By Tibor Shanto - firstname.lastname@example.org
If you follow this blog, you may have seen that several times I have suggested that those people who are not cut out for a career in sales, should seriously consider transitioning to a career in hospitality. Based on recent experiences I’ve had as a prospect, and seeing how some sales people execute their sale, I am beginning to firmly believe that there is an expert on clairvoyance, who on his blog, is recommending to his readers that those who can’t cut it as clairvoyants, strongly consider a career in sales.
The reason I say this is the number of instances I have seen where people, who have a sales title of some sort on their business card, seem to be selling by using the ESP sales methodology. That’s right, you’ve heard of SPIN, The Challenger Sale, The Objective Seller, and other sales methodologies; but all of those combined, don’t come close to the number of sellers who use the Extra Sensory Perception approach to sales and prospecting.
Here are but two examples. I was recently in the market for something that I can either buy some apps and do myself, or hire a service to do it for me. I pursued the latter, and met with a couple of providers in and around Toronto. One I met with did a good job qualifying the opportunity, there was good alignment between their offering and my objectives. For me it was a low energy day, so I was not jumping up and down every time we identified a fit, nor did I high-five them as I was leaving. We agreed that based on the exchange they would forward a proposal by the following Monday, and “follow up with in a few days of sending.” (First mistake, they should have confirmed a time, especially with people not tied to their desk.)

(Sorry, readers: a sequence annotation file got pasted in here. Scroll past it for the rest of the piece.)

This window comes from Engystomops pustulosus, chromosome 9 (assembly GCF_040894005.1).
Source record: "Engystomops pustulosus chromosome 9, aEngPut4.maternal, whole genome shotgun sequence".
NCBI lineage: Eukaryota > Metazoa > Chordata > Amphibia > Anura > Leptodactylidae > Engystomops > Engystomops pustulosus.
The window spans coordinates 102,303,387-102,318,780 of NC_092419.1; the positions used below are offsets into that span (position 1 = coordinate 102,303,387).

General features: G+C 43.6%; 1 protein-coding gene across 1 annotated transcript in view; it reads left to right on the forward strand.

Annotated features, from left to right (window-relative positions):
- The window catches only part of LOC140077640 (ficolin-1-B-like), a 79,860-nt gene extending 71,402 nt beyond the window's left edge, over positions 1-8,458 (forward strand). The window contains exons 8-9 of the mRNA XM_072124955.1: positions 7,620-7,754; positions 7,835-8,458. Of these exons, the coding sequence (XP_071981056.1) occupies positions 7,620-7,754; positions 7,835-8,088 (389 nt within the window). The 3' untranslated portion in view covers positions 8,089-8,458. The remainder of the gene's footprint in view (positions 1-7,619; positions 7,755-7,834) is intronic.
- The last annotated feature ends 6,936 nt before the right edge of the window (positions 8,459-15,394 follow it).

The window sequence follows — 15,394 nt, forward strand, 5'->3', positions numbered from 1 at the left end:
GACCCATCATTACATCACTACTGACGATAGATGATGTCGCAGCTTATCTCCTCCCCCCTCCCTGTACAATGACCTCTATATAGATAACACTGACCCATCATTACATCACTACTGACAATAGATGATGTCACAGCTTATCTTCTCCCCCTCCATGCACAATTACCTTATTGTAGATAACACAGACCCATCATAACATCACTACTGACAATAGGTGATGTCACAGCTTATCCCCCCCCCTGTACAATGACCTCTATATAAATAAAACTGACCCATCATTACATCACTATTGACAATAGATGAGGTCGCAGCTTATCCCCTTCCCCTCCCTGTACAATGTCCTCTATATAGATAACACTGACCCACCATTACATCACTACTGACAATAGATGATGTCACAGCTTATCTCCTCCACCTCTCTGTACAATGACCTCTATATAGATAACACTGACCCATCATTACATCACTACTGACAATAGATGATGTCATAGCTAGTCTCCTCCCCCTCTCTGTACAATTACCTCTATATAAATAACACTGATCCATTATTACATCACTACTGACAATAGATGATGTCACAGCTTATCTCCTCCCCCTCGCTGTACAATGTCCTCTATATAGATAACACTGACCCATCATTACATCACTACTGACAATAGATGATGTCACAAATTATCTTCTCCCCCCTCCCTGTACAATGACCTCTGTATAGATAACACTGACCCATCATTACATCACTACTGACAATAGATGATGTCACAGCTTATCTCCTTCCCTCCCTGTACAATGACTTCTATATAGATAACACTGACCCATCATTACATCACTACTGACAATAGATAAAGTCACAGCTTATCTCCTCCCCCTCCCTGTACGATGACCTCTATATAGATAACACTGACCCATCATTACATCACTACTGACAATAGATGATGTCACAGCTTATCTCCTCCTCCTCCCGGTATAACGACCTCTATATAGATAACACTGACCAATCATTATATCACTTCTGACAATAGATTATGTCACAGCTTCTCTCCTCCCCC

Here we are more than month later, no proposal – no follow up. The only conclusion I can come to is that A) they didn’t like me and didn’t want to help me, not the first time, but it was a nice slice of revenue. B) They are useless. C) They are clairvoyant, they were able to use the ESP method to know that I will not buy their service, so why waste time, effort, or router capacity to send the proposal. Although I have to believe that if they did possess this skill (power) they would have known this the minute I walked in, or even before, and not wasted any time on me.
Myself, I think they are useless, not following up is just not acceptable. Even when I have meetings where I know we will not do business now, or ever, I still send a follow up note, if for no other reason than to keep up my reputation, not being clairvoyant, I don’t know what will happen in the future, where they may end up working next year. If I have any inkling of possible business, I follow up for the obvious (may be not to some) reasons.
Another example is when sales people are tasked with calling either people who stopped by their booth at a trade show, or sales people who spend part of their day collecting cards to use for potential appointments. Time after time, I see people just look at the name on a list, or hold the business card, at a certain angle at given distance from their eyes, and the miraculously divine not only whether the person will give them an appointment, but whether they will buy.
Not possessing that skill, I find that following up by making the call often leads to the same results, no appointment – no sale; but sometimes these people invite me in, and then buy, who would’ve known?
I know it takes effort, not just the actual act of follow up, but the planning, the flow, the means, and more. Start with a plan, map out the various potential outcomes to each stage of the sale, including next steps, (plans A, B, and C). Once you have that flow, just execute, complete the plan; it won’t make non-buyers buyers, but those people on the fence, will more likely fall your way, especially when the competitors don’t follow up.
Seems to me that if you are going to start something, following up, and bringing it to whatever closure, regardless of final outcome, is just more professional and profitable than letting things hang.
What’s in Your Pipeline?